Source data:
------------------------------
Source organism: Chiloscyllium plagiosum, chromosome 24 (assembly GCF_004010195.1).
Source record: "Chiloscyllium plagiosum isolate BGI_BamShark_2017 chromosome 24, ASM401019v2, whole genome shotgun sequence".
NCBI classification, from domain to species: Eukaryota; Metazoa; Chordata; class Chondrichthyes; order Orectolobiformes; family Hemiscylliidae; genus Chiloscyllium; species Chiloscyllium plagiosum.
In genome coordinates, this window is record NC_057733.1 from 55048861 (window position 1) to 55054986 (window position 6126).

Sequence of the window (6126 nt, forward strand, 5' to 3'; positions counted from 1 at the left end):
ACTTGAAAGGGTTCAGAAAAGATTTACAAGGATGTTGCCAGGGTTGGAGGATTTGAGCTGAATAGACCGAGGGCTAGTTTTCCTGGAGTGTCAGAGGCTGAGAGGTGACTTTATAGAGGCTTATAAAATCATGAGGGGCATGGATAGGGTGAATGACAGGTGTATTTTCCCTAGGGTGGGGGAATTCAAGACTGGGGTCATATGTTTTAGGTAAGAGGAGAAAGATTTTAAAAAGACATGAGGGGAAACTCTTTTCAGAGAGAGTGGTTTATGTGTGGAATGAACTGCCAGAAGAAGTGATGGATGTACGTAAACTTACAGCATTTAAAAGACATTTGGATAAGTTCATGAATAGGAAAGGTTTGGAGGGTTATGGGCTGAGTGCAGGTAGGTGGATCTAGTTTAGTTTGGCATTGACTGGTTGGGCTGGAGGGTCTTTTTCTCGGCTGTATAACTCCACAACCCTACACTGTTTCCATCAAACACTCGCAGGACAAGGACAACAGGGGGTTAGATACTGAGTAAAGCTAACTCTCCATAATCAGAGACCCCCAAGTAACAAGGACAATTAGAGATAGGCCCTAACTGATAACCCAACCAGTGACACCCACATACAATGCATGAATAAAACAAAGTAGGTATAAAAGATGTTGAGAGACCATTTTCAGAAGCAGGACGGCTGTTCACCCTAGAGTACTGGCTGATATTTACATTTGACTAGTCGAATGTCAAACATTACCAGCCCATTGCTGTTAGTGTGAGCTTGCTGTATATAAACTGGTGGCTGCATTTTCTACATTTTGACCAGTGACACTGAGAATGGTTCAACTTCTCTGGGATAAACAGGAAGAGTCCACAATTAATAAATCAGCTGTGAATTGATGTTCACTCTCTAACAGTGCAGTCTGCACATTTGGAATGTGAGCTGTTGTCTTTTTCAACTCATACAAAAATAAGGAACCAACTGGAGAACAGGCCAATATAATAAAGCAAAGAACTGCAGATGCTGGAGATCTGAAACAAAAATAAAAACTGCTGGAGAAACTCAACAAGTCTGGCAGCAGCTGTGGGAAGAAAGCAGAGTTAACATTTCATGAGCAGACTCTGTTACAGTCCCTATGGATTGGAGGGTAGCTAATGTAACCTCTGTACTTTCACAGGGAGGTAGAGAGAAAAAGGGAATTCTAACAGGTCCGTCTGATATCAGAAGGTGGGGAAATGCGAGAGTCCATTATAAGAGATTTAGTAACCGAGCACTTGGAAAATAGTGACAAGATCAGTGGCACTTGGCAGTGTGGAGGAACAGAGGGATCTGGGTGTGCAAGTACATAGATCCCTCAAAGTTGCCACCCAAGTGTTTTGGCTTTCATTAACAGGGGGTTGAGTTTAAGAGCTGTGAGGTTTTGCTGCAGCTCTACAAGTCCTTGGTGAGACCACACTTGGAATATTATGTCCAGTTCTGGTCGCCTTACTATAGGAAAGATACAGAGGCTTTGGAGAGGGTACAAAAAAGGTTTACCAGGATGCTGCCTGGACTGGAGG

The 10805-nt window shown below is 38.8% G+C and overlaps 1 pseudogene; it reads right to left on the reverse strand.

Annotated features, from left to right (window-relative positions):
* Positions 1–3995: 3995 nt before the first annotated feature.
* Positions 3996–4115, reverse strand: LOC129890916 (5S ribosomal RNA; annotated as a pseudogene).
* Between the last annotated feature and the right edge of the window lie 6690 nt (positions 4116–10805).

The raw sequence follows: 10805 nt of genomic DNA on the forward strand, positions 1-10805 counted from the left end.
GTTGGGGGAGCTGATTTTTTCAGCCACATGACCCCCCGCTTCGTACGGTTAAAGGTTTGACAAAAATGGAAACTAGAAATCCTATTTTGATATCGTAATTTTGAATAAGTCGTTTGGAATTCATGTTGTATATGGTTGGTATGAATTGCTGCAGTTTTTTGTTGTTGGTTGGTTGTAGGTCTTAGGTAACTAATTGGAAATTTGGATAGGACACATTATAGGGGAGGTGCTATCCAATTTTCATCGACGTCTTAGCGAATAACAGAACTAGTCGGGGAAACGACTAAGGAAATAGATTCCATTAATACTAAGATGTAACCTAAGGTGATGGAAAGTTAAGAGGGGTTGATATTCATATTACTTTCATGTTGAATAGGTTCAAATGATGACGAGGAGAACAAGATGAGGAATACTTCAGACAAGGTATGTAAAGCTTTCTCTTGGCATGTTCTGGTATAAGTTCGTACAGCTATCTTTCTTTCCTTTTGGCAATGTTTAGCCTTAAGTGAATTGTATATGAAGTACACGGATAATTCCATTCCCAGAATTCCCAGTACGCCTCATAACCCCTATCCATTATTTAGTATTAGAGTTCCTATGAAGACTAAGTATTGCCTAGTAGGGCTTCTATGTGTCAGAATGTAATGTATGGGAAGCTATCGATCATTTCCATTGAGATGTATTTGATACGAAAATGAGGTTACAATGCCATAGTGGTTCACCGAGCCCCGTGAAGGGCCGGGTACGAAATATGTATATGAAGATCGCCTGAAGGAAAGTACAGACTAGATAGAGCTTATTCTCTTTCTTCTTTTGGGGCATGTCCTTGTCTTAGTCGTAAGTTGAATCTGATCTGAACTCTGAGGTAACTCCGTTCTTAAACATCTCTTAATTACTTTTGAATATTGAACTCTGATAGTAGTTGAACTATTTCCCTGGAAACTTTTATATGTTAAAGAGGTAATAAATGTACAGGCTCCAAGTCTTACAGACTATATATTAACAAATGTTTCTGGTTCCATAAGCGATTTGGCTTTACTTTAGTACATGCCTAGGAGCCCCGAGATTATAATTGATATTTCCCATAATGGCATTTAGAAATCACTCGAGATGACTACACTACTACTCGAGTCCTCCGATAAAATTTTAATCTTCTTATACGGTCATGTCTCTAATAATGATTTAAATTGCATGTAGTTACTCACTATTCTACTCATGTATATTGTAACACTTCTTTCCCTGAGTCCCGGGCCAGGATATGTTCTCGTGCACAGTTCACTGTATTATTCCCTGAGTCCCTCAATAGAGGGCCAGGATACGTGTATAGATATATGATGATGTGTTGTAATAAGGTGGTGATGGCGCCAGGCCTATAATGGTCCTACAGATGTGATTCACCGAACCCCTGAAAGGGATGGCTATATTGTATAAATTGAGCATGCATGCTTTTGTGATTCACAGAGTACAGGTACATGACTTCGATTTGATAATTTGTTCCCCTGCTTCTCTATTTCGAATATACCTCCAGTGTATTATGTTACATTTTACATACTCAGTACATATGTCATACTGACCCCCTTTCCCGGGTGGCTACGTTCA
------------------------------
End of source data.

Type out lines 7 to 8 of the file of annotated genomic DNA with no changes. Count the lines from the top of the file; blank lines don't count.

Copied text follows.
The 10805-nt window shown below is 38.8% G+C and overlaps 1 pseudogene; it reads right to left on the reverse strand.

Annotated features, from left to right (window-relative positions):